Founders launch businesses for many reasons — to change the world, fix a problem, help people, make something better. But for the business to stick around, it must also accomplish another important goal: turn a profit (or, at least, be working towards profitability).
This is of even greater importance in the current macroeconomic environment, where venture funding is scarce and businesses need to be smart about spend. Operating a profitable business can provide a buffer from market turbulence and make the business more attractive to investors who, in recent times, are being more careful with their venture dollars.
Here, we’ll explain profit margin, how to calculate it, and how to identify what a “good” profit margin looks like based on the type of business you operate.
What is profit margin?
If profit is the portion of your revenue left over after you deduct business expenses — cost of goods sold (COGS), operating expenses (OPEX), etc. — profit margin is the percentage of its revenue after expenses. The higher the percentage, the greater the profit. A business with a 10% profit margin and $100K in monthly revenue would have a monthly profit of $10K ($100K x 10% = $10K).
In the business world, profit margin is viewed as a reflection of the effectiveness of the business’s pricing, how well it manages expenses, and how efficiently it produces and monetizes its product or service.
Note that there are three primary ways to calculate and analyze profit margin, and each is uniquely reflective of a company’s operating efficiency. Here’s a look at the three core analysis methods:
- Gross margin: Commonly referred to as the gross margin, this profit margin is typically used to determine the profitability of a specific product or service, rather than the entire business. The gross margin only considers your revenue and COGS, and can help you better understand whether you’re committing too much time or resources to a specific product or service, or if you need to revisit pricing.
- EBITDA margin: This form of profit margin reveals how effectively a business can turn revenue into profits after accounting for COGS and OPEX (rent, payroll, etc.), but not interest or taxes. The expenses considered in the EBITDA margin analysis are the costs associated with keeping the business up and running. As such, EBITDA margin is considered a more accurate measurement of profitability than gross margin, but not quite as precise as net margin.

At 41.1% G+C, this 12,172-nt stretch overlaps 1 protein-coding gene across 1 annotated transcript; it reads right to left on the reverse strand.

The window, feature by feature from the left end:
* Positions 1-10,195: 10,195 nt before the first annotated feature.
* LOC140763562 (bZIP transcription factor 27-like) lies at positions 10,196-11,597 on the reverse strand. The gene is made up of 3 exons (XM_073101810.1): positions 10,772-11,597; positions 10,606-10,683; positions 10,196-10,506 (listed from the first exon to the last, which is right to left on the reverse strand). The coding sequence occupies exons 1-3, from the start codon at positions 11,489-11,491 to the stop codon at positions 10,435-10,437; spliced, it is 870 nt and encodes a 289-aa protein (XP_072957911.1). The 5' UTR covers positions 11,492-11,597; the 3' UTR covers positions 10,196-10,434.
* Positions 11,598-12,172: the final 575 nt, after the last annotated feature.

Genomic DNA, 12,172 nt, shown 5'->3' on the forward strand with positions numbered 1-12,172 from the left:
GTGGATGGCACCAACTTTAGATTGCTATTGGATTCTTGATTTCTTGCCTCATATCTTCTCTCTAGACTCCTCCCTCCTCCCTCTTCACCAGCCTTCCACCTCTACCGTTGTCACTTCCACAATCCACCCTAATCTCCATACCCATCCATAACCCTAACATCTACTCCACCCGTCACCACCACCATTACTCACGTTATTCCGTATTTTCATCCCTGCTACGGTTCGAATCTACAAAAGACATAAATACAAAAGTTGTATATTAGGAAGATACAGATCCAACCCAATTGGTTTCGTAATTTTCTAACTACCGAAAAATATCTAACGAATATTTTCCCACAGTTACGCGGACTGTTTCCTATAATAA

- Net margin: Often referred to as the net margin, this profit margin measures profit as a total percentage of revenue. The net margin takes into account all operating and non-operating expenses (COGS, OPEX, interest, taxes) to provide insight into the efficacy of the business model and forecast future profits. Net margin is considered one of the best indicators of a company’s profitability because it accounts for all expenses.
As you go from gross margin, to EBITDA margin, to net margin, note that each measurement includes an increasing number of business expenses. This means your net margin will typically be reflected as lower than your gross or EBITDA margin — but it also means that this measurement is the most holistic and accurate indicator of profitability.
How do you calculate profit margin?
Because each specific profit margin factors in unique business expenses, the equations to calculate each of the three margins are different. Here’s an overview of the formula for each profit margin:
To determine the gross margin, subtract COGS from revenue, then divide that number by the revenue. The formula is as follows:
Gross margin = ([revenue - COGS] / revenue) x 100
For example, if you have a product or service that you sell for $100, and the COGS of that product or service is $80, you’d have a gross margin of 20% — or, ([$100 - $20] / $100) x 100 = 20%.
EBITDA stands for earnings before interest, depreciation and amortization expenses. As such, EBITDA margin is specifically focused on operating profit and cash flow. It’s calculated by subtracting COGS and OPEX from revenue, and then dividing that number by revenue. The formula is as follows: